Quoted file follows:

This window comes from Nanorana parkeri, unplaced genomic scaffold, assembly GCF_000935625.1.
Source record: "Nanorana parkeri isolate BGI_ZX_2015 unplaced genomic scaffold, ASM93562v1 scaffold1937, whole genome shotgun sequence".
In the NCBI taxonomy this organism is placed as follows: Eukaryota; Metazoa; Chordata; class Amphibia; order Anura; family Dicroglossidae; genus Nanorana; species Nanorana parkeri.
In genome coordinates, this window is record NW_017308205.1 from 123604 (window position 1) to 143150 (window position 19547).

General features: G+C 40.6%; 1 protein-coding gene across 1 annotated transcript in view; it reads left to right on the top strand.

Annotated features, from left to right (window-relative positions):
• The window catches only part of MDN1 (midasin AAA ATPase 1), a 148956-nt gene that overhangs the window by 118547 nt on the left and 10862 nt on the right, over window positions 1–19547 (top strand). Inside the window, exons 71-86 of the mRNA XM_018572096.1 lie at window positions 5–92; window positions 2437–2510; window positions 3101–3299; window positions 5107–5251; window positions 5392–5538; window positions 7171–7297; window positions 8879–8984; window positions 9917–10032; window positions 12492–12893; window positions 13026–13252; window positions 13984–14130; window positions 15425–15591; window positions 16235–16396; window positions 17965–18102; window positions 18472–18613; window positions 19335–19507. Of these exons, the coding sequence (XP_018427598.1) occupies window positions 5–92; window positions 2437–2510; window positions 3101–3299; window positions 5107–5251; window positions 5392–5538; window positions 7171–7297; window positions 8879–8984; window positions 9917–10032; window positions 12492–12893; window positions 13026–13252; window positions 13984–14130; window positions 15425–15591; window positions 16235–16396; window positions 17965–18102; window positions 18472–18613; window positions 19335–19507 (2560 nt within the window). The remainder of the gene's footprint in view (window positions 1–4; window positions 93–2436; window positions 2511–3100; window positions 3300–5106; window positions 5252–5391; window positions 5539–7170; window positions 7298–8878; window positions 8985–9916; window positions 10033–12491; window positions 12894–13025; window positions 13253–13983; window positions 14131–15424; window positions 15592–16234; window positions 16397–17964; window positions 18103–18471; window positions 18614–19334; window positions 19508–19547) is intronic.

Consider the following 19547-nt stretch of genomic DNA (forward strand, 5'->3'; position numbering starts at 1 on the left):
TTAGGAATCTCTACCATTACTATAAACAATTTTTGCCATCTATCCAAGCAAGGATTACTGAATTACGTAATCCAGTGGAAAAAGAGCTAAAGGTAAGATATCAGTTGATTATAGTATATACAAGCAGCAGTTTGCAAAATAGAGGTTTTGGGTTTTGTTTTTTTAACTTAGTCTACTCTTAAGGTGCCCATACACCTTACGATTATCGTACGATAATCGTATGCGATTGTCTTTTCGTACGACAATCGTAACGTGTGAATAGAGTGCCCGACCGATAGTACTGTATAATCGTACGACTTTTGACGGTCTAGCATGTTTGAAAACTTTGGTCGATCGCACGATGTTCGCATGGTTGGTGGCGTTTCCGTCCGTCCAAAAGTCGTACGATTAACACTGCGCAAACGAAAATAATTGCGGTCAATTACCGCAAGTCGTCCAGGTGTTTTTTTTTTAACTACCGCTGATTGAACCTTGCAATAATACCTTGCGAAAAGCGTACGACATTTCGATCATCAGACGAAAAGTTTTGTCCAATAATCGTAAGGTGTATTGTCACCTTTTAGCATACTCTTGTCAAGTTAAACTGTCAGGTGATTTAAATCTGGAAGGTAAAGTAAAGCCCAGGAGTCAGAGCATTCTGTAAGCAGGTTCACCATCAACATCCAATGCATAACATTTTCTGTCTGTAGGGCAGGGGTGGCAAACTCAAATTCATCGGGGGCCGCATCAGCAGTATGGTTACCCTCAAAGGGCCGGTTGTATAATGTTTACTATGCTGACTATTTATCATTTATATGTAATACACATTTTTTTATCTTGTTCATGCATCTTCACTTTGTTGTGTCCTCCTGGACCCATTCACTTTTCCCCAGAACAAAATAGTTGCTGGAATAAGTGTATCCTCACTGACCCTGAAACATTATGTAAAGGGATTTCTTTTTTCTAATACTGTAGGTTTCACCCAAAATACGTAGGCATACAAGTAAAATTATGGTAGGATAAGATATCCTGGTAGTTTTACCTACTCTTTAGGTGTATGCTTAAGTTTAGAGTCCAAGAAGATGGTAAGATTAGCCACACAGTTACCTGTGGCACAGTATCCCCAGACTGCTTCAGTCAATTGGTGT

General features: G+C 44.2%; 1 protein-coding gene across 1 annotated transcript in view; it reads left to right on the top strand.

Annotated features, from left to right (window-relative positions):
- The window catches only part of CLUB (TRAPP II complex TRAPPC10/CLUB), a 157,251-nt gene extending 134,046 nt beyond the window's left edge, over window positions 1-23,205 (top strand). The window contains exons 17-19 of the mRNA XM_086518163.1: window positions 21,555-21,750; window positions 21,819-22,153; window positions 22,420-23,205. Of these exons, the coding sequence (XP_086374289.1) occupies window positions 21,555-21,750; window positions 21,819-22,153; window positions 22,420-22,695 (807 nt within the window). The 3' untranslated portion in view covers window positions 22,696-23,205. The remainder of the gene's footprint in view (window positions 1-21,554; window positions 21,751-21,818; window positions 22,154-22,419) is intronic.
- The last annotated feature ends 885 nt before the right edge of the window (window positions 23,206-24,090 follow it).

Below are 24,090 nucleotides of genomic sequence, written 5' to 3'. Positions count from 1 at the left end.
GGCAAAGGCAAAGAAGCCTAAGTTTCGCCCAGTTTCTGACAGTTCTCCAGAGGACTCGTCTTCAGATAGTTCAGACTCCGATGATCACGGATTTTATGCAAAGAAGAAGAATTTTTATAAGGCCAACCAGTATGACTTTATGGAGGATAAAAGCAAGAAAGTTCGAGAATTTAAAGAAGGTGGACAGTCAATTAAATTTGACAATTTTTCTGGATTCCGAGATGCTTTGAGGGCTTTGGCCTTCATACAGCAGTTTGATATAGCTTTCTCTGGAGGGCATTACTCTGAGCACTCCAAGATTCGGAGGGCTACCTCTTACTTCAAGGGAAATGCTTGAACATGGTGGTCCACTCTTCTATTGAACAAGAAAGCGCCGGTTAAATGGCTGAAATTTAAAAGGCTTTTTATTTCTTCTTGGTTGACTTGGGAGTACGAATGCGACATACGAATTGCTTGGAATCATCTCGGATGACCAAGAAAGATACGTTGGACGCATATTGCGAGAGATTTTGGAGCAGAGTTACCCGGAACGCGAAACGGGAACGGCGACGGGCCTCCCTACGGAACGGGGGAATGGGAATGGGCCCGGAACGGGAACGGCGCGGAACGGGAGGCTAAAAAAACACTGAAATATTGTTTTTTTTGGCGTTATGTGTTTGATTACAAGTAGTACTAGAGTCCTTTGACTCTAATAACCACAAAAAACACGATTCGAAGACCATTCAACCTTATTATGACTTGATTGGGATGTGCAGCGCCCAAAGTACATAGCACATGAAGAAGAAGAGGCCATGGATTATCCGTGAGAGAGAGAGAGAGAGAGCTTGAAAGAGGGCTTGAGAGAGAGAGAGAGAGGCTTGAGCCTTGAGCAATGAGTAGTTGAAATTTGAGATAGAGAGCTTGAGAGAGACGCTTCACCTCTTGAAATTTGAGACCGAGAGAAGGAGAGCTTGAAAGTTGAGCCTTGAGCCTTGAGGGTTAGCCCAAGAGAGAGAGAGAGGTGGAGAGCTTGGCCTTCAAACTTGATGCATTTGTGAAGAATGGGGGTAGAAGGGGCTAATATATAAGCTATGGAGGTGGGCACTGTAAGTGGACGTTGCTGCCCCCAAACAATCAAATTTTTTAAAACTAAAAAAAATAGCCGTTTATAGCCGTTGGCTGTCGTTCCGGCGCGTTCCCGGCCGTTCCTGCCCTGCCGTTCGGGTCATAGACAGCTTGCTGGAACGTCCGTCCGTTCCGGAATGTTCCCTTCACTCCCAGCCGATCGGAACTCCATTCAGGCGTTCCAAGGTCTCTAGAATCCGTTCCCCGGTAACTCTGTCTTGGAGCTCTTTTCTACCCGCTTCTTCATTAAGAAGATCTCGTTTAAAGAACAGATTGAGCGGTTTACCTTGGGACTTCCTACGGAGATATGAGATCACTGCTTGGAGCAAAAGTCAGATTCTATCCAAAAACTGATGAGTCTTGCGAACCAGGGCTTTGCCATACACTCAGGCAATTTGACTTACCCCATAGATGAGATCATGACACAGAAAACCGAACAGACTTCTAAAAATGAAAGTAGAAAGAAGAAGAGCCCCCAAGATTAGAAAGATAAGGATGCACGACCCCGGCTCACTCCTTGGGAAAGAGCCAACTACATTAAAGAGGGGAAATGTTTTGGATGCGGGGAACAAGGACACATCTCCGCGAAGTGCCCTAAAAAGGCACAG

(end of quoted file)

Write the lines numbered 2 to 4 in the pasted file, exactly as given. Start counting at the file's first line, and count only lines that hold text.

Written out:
Source record: "Nanorana parkeri isolate BGI_ZX_2015 unplaced genomic scaffold, ASM93562v1 scaffold1937, whole genome shotgun sequence".
In the NCBI taxonomy this organism is placed as follows: Eukaryota; Metazoa; Chordata; class Amphibia; order Anura; family Dicroglossidae; genus Nanorana; species Nanorana parkeri.
In genome coordinates, this window is record NW_017308205.1 from 123604 (window position 1) to 143150 (window position 19547).